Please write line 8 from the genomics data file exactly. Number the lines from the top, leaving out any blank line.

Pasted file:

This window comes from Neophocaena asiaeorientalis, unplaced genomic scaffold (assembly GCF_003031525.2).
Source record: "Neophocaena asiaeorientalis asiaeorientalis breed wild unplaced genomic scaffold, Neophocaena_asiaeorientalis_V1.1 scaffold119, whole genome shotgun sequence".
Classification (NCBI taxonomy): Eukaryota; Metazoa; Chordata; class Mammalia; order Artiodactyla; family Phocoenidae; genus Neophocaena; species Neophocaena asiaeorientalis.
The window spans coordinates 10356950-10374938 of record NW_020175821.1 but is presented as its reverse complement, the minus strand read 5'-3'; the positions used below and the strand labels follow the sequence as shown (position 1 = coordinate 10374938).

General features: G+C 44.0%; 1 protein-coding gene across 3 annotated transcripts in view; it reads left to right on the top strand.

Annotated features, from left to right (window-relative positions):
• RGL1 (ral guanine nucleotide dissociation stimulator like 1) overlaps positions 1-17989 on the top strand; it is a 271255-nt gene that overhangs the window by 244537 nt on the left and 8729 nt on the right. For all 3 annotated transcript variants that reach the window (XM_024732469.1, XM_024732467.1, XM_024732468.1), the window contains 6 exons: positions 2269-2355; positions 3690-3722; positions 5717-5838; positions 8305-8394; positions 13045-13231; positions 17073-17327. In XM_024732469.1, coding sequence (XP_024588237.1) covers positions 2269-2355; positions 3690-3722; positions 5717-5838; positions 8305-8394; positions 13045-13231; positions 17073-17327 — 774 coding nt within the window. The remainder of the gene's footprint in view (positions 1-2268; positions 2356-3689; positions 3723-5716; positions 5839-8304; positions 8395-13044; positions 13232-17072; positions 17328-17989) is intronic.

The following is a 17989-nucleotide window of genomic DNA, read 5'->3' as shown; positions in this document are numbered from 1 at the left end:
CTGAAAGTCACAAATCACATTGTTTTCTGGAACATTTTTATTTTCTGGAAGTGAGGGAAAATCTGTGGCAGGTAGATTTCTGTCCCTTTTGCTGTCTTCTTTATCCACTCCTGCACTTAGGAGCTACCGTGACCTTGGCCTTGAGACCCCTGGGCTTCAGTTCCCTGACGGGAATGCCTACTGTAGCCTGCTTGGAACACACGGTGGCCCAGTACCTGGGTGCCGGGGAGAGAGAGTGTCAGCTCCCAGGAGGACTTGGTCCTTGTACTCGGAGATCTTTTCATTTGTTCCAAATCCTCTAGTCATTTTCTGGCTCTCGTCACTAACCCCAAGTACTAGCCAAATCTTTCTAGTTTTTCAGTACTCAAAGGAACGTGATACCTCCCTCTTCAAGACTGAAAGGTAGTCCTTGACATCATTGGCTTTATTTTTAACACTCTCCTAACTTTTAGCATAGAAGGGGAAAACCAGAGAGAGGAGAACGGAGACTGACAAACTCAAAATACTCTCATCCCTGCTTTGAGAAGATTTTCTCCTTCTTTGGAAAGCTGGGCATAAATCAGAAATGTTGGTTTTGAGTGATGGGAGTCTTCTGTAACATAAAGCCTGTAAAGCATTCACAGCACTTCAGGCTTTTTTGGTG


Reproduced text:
The following is a 17989-nucleotide window of genomic DNA, read 5'->3' as shown; positions in this document are numbered from 1 at the left end: